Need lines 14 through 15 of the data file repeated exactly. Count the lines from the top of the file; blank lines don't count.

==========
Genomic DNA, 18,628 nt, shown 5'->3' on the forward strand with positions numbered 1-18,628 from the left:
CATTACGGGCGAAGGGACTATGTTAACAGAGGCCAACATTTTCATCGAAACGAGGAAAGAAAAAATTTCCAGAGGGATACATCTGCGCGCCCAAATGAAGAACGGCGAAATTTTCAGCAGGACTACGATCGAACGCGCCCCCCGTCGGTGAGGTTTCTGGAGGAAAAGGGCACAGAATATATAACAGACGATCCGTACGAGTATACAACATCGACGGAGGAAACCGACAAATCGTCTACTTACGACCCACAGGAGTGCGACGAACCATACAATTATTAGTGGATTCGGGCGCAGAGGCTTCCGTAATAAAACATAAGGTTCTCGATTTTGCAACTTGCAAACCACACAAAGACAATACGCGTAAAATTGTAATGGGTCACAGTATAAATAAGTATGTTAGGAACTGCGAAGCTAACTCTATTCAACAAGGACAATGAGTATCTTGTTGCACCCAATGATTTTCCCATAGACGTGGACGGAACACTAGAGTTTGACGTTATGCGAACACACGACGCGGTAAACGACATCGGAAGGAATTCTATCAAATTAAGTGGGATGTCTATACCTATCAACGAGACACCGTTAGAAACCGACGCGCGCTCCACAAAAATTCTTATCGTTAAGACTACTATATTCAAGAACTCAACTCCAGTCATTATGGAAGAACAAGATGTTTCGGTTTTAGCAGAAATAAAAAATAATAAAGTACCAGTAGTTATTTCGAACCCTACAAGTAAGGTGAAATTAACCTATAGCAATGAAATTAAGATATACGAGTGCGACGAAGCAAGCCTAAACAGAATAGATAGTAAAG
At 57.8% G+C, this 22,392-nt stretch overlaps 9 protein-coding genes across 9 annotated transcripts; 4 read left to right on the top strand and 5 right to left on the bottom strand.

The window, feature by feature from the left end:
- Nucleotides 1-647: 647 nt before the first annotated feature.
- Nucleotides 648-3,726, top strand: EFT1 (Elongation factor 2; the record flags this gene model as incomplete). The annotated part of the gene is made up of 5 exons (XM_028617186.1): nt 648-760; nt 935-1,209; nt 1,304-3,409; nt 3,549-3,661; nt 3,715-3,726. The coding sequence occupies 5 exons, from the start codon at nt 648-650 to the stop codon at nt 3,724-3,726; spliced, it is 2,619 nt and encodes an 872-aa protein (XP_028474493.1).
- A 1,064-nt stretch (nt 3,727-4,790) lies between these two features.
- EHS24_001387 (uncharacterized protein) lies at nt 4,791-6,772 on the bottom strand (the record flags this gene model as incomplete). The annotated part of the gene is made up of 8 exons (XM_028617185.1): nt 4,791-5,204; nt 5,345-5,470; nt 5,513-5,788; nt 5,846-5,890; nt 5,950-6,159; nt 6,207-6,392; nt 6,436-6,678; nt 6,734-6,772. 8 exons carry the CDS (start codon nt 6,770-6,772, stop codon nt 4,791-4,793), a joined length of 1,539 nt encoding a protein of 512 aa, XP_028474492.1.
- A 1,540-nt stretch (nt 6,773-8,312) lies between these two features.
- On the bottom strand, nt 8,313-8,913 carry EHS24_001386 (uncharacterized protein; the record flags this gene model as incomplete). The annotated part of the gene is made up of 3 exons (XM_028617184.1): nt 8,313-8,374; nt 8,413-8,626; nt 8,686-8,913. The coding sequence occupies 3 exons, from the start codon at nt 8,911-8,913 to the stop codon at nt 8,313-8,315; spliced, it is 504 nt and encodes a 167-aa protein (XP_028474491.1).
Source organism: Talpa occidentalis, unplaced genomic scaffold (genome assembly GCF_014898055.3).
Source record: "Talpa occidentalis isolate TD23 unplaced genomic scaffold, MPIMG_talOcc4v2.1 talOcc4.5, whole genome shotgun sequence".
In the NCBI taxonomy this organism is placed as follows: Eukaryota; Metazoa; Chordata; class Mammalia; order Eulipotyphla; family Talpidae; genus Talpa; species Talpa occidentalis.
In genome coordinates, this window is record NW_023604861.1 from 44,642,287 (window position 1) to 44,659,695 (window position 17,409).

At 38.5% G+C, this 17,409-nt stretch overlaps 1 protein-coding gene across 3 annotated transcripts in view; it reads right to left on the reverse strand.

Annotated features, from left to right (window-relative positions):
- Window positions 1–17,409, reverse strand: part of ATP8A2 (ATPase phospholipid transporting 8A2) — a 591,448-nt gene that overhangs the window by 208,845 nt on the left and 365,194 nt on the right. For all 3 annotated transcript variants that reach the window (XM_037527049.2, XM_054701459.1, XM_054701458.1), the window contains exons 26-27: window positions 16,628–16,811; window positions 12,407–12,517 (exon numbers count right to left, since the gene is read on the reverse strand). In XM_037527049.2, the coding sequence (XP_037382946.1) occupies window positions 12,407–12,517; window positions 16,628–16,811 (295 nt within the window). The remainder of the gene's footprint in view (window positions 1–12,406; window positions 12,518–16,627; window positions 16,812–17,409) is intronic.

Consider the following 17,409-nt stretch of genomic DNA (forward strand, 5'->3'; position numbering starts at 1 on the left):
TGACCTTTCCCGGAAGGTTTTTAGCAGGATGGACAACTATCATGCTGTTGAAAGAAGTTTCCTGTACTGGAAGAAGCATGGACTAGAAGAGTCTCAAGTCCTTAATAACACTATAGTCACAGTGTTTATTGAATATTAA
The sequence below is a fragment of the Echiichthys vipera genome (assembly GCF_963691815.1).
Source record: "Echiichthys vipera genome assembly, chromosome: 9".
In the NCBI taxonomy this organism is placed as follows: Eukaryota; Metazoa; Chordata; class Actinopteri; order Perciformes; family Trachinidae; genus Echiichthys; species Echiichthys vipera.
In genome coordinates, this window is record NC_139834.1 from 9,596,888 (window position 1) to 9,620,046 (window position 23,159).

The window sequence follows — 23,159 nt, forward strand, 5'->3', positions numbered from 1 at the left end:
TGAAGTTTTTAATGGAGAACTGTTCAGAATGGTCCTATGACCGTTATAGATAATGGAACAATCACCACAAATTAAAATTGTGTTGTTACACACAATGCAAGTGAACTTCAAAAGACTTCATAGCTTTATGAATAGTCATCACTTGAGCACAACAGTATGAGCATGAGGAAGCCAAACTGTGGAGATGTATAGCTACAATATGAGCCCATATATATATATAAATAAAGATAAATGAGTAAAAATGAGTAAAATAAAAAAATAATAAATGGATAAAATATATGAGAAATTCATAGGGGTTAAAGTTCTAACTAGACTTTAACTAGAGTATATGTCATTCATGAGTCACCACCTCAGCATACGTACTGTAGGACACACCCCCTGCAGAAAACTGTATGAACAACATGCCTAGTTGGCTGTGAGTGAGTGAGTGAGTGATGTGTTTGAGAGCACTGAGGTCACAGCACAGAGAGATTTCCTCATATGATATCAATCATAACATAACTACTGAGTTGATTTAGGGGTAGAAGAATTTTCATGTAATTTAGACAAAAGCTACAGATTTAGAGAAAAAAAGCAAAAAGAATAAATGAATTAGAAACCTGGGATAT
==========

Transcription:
In genome coordinates, this window is record NW_023604861.1 from 44,642,287 (window position 1) to 44,659,695 (window position 17,409).

At 38.5% G+C, this 17,409-nt stretch overlaps 1 protein-coding gene across 3 annotated transcripts in view; it reads right to left on the reverse strand.